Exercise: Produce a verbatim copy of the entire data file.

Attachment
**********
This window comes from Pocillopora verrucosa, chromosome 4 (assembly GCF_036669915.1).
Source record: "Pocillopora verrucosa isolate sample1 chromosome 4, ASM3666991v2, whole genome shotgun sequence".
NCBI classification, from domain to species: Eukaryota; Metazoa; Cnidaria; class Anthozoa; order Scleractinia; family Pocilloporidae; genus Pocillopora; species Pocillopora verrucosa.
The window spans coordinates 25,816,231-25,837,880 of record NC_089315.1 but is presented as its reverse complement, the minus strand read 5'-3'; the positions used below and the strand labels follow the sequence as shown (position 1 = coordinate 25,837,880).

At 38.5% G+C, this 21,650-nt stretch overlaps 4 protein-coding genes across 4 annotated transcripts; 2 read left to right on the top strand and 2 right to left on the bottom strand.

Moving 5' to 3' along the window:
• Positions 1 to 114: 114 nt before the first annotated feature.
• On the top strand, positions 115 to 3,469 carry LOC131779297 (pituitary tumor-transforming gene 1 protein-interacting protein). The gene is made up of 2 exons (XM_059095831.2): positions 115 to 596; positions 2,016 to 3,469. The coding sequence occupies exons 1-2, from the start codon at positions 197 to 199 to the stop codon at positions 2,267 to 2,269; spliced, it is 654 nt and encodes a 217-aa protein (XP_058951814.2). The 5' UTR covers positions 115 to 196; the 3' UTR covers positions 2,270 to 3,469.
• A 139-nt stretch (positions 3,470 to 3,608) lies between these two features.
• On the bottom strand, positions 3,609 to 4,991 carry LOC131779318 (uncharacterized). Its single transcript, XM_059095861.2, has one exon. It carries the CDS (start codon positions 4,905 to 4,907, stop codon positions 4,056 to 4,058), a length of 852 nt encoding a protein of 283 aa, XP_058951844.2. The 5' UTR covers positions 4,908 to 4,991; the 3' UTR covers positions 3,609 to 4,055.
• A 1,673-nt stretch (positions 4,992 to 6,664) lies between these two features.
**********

This window comes from Pocillopora verrucosa, chromosome 4 (assembly GCF_036669915.1).
Source record: "Pocillopora verrucosa isolate sample1 chromosome 4, ASM3666991v2, whole genome shotgun sequence".
NCBI classification, from domain to species: Eukaryota; Metazoa; Cnidaria; class Anthozoa; order Scleractinia; family Pocilloporidae; genus Pocillopora; species Pocillopora verrucosa.
The window spans coordinates 25,816,231-25,837,880 of record NC_089315.1 but is presented as its reverse complement, the minus strand read 5'-3'; the positions used below and the strand labels follow the sequence as shown (position 1 = coordinate 25,837,880).

At 38.5% G+C, this 21,650-nt stretch overlaps 4 protein-coding genes across 4 annotated transcripts; 2 read left to right on the top strand and 2 right to left on the bottom strand.

Moving 5' to 3' along the window:
• Positions 1 to 114: 114 nt before the first annotated feature.
• On the top strand, positions 115 to 3,469 carry LOC131779297 (pituitary tumor-transforming gene 1 protein-interacting protein). The gene is made up of 2 exons (XM_059095831.2): positions 115 to 596; positions 2,016 to 3,469. The coding sequence occupies exons 1-2, from the start codon at positions 197 to 199 to the stop codon at positions 2,267 to 2,269; spliced, it is 654 nt and encodes a 217-aa protein (XP_058951814.2). The 5' UTR covers positions 115 to 196; the 3' UTR covers positions 2,270 to 3,469.
• A 139-nt stretch (positions 3,470 to 3,608) lies between these two features.
• On the bottom strand, positions 3,609 to 4,991 carry LOC131779318 (uncharacterized). Its single transcript, XM_059095861.2, has one exon. It carries the CDS (start codon positions 4,905 to 4,907, stop codon positions 4,056 to 4,058), a length of 852 nt encoding a protein of 283 aa, XP_058951844.2. The 5' UTR covers positions 4,908 to 4,991; the 3' UTR covers positions 3,609 to 4,055.
• A 1,673-nt stretch (positions 4,992 to 6,664) lies between these two features.